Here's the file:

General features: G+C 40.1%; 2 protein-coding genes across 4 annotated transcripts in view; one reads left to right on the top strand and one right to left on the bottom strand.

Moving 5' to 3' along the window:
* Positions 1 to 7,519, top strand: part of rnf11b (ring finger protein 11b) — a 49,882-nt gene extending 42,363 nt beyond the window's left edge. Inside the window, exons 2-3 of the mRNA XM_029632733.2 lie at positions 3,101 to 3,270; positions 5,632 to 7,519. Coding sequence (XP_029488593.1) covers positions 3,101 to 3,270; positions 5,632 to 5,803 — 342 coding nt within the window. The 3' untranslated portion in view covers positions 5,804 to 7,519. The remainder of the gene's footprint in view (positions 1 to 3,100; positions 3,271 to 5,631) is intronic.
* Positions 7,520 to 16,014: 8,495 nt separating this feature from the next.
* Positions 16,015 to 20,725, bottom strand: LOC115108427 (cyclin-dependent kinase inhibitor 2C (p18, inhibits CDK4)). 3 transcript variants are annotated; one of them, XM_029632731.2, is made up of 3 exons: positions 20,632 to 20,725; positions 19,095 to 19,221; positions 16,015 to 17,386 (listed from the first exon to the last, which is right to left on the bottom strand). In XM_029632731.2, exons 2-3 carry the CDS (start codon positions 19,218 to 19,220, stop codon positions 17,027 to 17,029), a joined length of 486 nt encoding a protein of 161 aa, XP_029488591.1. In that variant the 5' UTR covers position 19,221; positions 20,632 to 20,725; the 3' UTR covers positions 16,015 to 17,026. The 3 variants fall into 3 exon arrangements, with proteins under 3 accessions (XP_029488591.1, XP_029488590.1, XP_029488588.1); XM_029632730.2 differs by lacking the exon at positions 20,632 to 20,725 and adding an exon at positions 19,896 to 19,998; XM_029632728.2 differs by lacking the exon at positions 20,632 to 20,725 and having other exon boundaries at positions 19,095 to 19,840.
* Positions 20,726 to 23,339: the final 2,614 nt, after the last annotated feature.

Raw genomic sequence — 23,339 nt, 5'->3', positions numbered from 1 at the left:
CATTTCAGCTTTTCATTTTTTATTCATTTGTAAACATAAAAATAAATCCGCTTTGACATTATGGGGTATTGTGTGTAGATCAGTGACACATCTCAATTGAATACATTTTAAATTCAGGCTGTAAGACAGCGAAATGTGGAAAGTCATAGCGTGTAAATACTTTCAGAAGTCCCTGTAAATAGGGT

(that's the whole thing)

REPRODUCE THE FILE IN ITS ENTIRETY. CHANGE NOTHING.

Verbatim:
General features: G+C 40.1%; 2 protein-coding genes across 4 annotated transcripts in view; one reads left to right on the top strand and one right to left on the bottom strand.

Moving 5' to 3' along the window:
* Positions 1 to 7,519, top strand: part of rnf11b (ring finger protein 11b) — a 49,882-nt gene extending 42,363 nt beyond the window's left edge. Inside the window, exons 2-3 of the mRNA XM_029632733.2 lie at positions 3,101 to 3,270; positions 5,632 to 7,519. Coding sequence (XP_029488593.1) covers positions 3,101 to 3,270; positions 5,632 to 5,803 — 342 coding nt within the window. The 3' untranslated portion in view covers positions 5,804 to 7,519. The remainder of the gene's footprint in view (positions 1 to 3,100; positions 3,271 to 5,631) is intronic.
* Positions 7,520 to 16,014: 8,495 nt separating this feature from the next.
* Positions 16,015 to 20,725, bottom strand: LOC115108427 (cyclin-dependent kinase inhibitor 2C (p18, inhibits CDK4)). 3 transcript variants are annotated; one of them, XM_029632731.2, is made up of 3 exons: positions 20,632 to 20,725; positions 19,095 to 19,221; positions 16,015 to 17,386 (listed from the first exon to the last, which is right to left on the bottom strand). In XM_029632731.2, exons 2-3 carry the CDS (start codon positions 19,218 to 19,220, stop codon positions 17,027 to 17,029), a joined length of 486 nt encoding a protein of 161 aa, XP_029488591.1. In that variant the 5' UTR covers position 19,221; positions 20,632 to 20,725; the 3' UTR covers positions 16,015 to 17,026. The 3 variants fall into 3 exon arrangements, with proteins under 3 accessions (XP_029488591.1, XP_029488590.1, XP_029488588.1); XM_029632730.2 differs by lacking the exon at positions 20,632 to 20,725 and adding an exon at positions 19,896 to 19,998; XM_029632728.2 differs by lacking the exon at positions 20,632 to 20,725 and having other exon boundaries at positions 19,095 to 19,840.
* Positions 20,726 to 23,339: the final 2,614 nt, after the last annotated feature.

Raw genomic sequence — 23,339 nt, 5'->3', positions numbered from 1 at the left:
CATTTCAGCTTTTCATTTTTTATTCATTTGTAAACATAAAAATAAATCCGCTTTGACATTATGGGGTATTGTGTGTAGATCAGTGACACATCTCAATTGAATACATTTTAAATTCAGGCTGTAAGACAGCGAAATGTGGAAAGTCATAGCGTGTAAATACTTTCAGAAGTCCCTGTAAATAGGGT